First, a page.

For progressives, there were a lot of inspiring things about Bill de Blasio’s formal swearing in as mayor on Wednesday: prayers that recognized the city’s incredible diversity, the dignity of Harry Belafonte, the power of poet Ramya Ramana, and the way all three citywide officials (the mayor, Public Advocate Letitia James and Comptroller Scott Stringer) so passionately articulated elements of the progressive agenda.
Then there was President Clinton.
All former presidents deserve respect, and anyone who had to meet Newt Gingrich more than once merits a round of applause. And yes, during the eight disastrous years of Dubya, many would have traded in their Ralph Nader stickers to bring Bubba back.
But in spite of his rock-star status and brilliance as an orator, Clinton has questionable value as a symbol of the kind of progressive change de Blasio has promised. He’s more accurately a symbol of dashed progressive hopes.
One remembers Bill Clinton’s inauguration in 1993. George 41 and Barbara taking the Reagan era with them out of town on Marine One. Bill and Hillary getting out of their car to walk during the inaugural parade. The Rock, the River, the Tree. And so on.
In office, however, Bill Clinton pushed NAFTA over labor’s objections and sought Most Favored Nation trading status for China in the face of severe human rights concerns. He waived human rights requirements to facilitate Plan Colombia, which provided military aid to the Bogota government. He oversaw much of the financial deregulation that enabled the 2007–08 financial crisis. He widened federal authority to impose the death penalty. He signed into law the harsh 1996 immigration bill, backed measures that vastly expanded executive power to fight “terrorism” and supported the odious Defense of Marriage Act.
Clinton did have some progressive instincts, reflected in his appointing Supreme Court Justices Breyer and Ginsburg, resisting the most Dickensian aspects of the Republican anti-welfare crusade, and his failed healthcare push. And he did have to deal with an ascendant, Contract-With-America-waving GOP.
But through his “third way” approach, Clinton legitimized the conservative argument for reducing or eliminating government. He moved the Democrats to the center. The Republican party simply moved right.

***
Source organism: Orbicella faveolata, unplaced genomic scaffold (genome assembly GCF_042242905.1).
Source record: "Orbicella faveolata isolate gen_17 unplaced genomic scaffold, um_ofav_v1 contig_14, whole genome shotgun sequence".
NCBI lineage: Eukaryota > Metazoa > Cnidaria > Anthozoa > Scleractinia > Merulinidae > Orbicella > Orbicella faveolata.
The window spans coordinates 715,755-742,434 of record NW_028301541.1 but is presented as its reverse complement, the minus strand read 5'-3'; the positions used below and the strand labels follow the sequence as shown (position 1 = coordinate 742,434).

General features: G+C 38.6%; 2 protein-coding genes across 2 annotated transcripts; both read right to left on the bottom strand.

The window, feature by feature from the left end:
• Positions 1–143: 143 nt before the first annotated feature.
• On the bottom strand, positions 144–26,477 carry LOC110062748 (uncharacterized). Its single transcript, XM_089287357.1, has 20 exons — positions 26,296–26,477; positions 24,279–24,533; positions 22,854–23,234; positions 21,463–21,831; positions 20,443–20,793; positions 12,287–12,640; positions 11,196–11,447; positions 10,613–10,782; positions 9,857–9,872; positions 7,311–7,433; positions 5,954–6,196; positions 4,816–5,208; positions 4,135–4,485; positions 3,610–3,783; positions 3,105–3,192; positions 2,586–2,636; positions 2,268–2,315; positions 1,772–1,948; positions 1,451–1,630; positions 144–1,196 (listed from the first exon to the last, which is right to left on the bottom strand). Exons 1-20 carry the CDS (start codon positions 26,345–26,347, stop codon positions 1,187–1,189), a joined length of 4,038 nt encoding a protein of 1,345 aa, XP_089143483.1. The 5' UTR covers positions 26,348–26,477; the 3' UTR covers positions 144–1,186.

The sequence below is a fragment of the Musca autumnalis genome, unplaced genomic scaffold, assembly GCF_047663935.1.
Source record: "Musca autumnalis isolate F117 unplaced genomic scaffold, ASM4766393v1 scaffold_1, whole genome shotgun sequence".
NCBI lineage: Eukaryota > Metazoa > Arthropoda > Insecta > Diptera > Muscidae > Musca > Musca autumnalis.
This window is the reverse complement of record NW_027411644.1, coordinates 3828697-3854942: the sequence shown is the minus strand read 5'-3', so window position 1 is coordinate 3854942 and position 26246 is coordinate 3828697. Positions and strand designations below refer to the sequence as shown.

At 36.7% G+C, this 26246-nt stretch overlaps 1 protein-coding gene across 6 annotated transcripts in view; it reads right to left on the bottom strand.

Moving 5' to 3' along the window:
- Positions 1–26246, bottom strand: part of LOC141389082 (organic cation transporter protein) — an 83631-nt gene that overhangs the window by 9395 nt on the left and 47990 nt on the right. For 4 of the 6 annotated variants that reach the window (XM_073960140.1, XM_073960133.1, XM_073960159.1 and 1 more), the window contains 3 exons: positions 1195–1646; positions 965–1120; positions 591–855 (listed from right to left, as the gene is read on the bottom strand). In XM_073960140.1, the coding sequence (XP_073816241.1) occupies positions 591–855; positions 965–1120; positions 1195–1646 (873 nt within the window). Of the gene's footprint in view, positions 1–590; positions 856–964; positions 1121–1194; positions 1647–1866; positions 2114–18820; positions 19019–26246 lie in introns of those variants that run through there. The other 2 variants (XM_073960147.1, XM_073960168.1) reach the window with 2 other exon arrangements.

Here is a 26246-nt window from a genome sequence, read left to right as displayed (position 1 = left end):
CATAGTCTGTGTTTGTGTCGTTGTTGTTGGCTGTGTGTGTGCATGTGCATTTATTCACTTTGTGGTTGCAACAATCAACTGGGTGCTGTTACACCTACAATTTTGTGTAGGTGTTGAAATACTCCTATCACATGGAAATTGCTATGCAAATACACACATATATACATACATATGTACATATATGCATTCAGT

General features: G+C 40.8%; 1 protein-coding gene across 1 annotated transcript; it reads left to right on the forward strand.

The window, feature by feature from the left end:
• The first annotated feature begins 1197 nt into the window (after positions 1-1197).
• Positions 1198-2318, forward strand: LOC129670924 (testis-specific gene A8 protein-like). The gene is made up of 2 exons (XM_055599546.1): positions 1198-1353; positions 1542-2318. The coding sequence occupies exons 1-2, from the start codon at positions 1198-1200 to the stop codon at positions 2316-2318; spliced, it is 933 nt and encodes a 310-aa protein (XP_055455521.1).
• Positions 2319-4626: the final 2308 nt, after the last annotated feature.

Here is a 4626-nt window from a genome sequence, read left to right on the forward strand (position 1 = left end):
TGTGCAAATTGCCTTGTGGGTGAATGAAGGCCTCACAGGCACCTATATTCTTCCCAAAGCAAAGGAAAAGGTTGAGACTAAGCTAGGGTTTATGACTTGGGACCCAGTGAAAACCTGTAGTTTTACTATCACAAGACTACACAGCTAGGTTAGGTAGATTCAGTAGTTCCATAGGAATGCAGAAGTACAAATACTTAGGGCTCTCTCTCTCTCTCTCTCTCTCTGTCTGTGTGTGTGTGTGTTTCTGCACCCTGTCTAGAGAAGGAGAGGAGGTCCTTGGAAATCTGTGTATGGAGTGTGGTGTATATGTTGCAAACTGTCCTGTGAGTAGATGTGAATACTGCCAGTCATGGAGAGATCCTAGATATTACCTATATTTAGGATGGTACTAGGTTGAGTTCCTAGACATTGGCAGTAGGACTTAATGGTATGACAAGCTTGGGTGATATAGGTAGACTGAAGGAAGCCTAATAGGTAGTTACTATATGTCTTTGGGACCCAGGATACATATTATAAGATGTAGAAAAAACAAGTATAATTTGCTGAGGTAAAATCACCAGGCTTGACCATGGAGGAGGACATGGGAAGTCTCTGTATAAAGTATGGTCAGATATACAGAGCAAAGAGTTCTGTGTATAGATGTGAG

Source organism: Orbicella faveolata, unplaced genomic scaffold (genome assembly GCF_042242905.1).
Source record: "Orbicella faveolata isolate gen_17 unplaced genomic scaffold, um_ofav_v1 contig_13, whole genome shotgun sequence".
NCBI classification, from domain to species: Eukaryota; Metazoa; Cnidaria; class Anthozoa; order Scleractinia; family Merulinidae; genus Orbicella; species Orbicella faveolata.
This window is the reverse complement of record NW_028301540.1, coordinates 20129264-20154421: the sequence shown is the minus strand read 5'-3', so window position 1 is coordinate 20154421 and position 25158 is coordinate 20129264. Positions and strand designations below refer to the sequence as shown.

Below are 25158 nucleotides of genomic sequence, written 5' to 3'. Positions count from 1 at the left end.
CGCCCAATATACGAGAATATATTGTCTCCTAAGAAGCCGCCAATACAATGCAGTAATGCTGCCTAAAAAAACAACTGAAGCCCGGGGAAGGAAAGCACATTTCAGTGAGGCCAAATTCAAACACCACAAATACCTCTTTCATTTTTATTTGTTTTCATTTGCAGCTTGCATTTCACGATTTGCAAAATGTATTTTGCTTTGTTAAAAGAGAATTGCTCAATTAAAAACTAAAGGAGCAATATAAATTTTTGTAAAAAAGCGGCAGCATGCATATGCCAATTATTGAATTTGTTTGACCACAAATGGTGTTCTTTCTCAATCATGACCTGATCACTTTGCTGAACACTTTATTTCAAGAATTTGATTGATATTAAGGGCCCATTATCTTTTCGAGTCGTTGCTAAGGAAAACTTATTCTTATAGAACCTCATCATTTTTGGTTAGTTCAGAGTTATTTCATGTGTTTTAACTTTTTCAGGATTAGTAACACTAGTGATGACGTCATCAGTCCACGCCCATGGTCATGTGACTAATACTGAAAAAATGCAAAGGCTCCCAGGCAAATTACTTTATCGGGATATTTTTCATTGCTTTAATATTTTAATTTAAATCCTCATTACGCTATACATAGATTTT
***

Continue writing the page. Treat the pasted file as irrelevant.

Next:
Presidents get great afterlives, fueled largely by fiction. Nixon was ultimately eulogized as a misunderstood genius, Reagan as a warm and cuddly grandfather to us all. And Clinton is now beloved by lefties who intensely disliked much of what he did. Weird.
Is de Blasio set up to confound the left as much as the forty-second president did? It’s a possibility. But the Clintons’ presence yesterday may have reflected a personal, rather than political, connection: De Blasio worked in the Clinton administration and ran Hillary Clinton’s first campaign for the Senate. Plus, de Blasio ran this year well to the left of any territory that Bill and Hill staked out during their time as candidates.
What’s more, the political atmosphere has changed vastly since the president’s era of triangulation, mainly because we have seen what it wrought. At City Hall on Wednesday, Clinton fully endorsed de Blasio’s focus on inequality before the new mayor took the oath of office with his hand on a bible FDR was given at his first inauguration.
Back when “the era of big government” was over, the New Deal was not a popular reference for the Clinton team. Today, it works. Like Maya Angelou said when Bill Clinton was the face of hope twenty-one years ago:
“History, despite its wrenching pain
cannot be unlived, and if faced
with courage, need not be lived again.”